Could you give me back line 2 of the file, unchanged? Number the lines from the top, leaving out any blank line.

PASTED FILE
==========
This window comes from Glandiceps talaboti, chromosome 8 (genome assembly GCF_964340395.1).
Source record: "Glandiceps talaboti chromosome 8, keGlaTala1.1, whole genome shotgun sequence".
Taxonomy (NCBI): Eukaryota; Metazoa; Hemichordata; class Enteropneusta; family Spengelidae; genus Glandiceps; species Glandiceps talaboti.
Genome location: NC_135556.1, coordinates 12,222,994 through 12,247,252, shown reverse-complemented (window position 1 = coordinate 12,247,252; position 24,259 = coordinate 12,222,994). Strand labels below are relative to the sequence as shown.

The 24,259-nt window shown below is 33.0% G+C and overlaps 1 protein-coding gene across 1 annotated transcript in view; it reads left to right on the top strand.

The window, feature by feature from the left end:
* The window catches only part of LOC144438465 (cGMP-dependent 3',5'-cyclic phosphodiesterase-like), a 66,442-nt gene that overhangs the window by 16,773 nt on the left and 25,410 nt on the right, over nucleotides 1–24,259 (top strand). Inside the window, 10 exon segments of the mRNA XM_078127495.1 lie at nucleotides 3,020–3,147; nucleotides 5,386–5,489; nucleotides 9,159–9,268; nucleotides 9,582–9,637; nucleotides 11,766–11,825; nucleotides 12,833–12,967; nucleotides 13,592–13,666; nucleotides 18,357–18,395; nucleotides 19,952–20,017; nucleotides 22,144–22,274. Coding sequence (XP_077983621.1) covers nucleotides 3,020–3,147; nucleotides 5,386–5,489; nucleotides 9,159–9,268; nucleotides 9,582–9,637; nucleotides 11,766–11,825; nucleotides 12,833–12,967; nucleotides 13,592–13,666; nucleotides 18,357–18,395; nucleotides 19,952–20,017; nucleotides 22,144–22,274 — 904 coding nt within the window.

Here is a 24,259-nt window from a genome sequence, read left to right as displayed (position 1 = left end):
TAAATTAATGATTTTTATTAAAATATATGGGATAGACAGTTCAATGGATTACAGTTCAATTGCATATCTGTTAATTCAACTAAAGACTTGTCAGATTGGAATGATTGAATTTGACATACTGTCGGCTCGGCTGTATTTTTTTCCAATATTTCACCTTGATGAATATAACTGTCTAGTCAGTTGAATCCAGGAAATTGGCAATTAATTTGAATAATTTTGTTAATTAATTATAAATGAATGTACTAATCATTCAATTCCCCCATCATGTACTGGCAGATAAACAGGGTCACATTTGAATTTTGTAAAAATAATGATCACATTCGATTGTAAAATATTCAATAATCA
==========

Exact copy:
Source record: "Glandiceps talaboti chromosome 8, keGlaTala1.1, whole genome shotgun sequence".